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What IF the M14, was not replaced by the M16?

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Old June 1st, 2011, 02:37 PM   #1
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What IF the M14, was not replaced by the M16?

Gentlemen, and Ladies, What IF the M14 had not been replaced in Vietnam by the M16? Consider for a few moments, if there had not been an M16...

Consider conditions in Vietnam, Republic of, and how the M14 could have been "modded"[modified] to make it more suitable for the type of Combat fought there...

The M14 never had the chance to be "modded" back then.

So lets us briefly consider how the M16 has been "modded" since its intro.

In no particular order, things modified on the m16 since its intro:

The powder and its composition has been changed. Including the amount of calcium carbonate, used for flash suppression that caused the gas tube to be fouled, it was eventually reduced.

Foward assist added.

The weight, and composition of the 5.56 bullet has been changed several times, which also caused a change in the twist of the barrel.

The diameter of the barrel has been changed.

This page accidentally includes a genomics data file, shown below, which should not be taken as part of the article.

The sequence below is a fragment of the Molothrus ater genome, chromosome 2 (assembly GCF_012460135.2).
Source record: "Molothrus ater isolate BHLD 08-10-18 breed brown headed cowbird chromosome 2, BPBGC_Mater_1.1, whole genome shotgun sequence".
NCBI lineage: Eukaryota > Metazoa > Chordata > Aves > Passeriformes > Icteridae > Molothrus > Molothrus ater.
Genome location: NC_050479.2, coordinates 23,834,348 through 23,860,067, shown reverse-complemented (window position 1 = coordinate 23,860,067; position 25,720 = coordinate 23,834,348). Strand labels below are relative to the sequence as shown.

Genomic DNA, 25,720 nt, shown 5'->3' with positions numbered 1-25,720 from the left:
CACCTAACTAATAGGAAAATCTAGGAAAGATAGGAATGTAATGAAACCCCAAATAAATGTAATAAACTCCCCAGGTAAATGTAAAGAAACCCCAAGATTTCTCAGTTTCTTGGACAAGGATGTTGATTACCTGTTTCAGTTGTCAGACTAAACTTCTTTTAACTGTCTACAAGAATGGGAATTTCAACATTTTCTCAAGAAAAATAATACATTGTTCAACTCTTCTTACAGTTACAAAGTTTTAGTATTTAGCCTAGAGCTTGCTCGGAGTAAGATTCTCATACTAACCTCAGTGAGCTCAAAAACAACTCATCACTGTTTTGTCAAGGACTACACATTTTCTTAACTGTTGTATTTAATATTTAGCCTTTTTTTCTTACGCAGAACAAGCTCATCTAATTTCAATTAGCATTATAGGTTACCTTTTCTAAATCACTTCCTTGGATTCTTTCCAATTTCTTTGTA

The length of the barrel had been changed several times from 20 inches down to as short as 10 inches.

The sights were changed. Then the handle was "cut off" completely.

The stock furniture was changed, a retractable stock added, and then the picitanny rail forends...

Some sort of optical sight is just about standard issue now.

Still reports back from Somalia, and the Sand Box, tell of reliability issues, stopping power issues, and hitting at longer range issues...

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Old June 1st, 2011, 02:46 PM   #2
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Originally Posted by NE450N02 View Post
Gentlemen, and Ladies, What IF the M14 had not been replaced in Vietnam by the M16? Consider for a few moments, if there had not been an M16...